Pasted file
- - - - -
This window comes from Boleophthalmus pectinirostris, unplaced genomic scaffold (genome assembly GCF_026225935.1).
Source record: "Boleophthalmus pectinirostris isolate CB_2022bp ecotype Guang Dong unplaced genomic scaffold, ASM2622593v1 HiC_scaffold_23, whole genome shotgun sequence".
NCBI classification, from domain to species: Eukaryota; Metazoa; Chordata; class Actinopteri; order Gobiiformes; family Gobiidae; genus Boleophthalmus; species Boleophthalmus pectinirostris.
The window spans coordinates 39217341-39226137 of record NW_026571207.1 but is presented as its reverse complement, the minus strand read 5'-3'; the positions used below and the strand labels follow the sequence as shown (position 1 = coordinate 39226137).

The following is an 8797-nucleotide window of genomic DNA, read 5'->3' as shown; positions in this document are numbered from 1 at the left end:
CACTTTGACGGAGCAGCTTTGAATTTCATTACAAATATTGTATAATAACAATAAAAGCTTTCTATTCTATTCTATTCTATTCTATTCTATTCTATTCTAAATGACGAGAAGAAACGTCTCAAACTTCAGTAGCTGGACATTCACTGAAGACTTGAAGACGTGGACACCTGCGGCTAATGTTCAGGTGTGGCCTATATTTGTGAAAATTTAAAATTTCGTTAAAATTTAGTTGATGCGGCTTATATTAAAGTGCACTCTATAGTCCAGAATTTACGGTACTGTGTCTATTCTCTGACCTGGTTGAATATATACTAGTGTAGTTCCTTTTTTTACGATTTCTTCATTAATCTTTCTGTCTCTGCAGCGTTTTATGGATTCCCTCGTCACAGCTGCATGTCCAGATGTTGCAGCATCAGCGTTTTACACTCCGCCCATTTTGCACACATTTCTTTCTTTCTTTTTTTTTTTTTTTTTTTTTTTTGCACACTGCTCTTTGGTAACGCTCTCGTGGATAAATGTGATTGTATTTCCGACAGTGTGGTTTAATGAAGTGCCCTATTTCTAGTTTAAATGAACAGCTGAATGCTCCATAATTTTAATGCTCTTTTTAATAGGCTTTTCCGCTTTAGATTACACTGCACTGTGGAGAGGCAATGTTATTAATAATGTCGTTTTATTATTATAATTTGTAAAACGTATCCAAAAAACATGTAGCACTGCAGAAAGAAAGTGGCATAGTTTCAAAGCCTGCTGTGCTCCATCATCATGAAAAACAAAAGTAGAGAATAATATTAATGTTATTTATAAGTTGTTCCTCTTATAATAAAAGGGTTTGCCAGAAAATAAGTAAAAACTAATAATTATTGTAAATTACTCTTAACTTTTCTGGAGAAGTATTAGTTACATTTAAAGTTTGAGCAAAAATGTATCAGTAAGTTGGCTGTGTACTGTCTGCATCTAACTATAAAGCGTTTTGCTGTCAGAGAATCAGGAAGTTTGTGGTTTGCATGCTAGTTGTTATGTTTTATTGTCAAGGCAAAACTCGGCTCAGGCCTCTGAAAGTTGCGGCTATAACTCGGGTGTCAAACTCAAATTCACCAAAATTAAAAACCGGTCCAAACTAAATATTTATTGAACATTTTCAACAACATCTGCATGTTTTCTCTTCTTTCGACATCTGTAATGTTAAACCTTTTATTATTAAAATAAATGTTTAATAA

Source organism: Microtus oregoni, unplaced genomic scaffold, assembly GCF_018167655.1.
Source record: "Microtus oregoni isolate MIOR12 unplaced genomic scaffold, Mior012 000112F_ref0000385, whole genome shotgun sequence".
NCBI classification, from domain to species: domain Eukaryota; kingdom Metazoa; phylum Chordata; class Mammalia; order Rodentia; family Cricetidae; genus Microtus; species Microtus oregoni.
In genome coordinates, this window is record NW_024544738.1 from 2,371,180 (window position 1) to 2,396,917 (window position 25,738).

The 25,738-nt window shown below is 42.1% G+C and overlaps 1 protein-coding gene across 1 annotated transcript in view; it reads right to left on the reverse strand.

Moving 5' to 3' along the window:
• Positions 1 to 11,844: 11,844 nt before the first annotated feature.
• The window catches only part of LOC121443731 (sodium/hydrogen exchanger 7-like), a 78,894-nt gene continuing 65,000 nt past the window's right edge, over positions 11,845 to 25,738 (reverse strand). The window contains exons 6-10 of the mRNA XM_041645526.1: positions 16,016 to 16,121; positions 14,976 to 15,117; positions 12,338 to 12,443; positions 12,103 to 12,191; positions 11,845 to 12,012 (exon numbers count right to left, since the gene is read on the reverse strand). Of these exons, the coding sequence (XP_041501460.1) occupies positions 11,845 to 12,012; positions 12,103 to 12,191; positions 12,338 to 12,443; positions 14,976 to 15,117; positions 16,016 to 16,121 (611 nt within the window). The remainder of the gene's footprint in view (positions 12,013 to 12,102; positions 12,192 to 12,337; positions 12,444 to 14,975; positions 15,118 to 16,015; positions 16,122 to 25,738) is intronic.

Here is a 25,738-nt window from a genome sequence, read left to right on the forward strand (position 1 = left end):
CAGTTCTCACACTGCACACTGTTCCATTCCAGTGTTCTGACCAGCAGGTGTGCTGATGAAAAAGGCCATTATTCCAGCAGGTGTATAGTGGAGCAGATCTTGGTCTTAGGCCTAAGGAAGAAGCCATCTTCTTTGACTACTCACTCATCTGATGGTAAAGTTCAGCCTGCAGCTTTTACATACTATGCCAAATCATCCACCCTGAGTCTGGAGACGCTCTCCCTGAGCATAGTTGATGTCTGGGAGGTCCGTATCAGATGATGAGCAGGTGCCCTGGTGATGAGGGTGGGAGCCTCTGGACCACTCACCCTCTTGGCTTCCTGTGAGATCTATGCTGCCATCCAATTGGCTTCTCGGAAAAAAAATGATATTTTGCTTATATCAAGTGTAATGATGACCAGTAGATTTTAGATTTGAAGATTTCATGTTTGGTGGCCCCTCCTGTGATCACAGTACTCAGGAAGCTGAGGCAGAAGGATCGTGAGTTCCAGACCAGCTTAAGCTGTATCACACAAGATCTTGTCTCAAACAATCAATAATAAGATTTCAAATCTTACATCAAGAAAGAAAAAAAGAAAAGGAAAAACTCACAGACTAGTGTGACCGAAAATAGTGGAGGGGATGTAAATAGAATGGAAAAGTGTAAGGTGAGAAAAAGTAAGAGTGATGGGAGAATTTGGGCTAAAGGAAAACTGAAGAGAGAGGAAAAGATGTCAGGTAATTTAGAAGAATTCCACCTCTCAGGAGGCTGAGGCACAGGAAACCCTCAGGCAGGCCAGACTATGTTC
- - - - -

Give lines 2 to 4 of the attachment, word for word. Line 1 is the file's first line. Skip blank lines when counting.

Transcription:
Source record: "Boleophthalmus pectinirostris isolate CB_2022bp ecotype Guang Dong unplaced genomic scaffold, ASM2622593v1 HiC_scaffold_23, whole genome shotgun sequence".
NCBI classification, from domain to species: Eukaryota; Metazoa; Chordata; class Actinopteri; order Gobiiformes; family Gobiidae; genus Boleophthalmus; species Boleophthalmus pectinirostris.
The window spans coordinates 39217341-39226137 of record NW_026571207.1 but is presented as its reverse complement, the minus strand read 5'-3'; the positions used below and the strand labels follow the sequence as shown (position 1 = coordinate 39226137).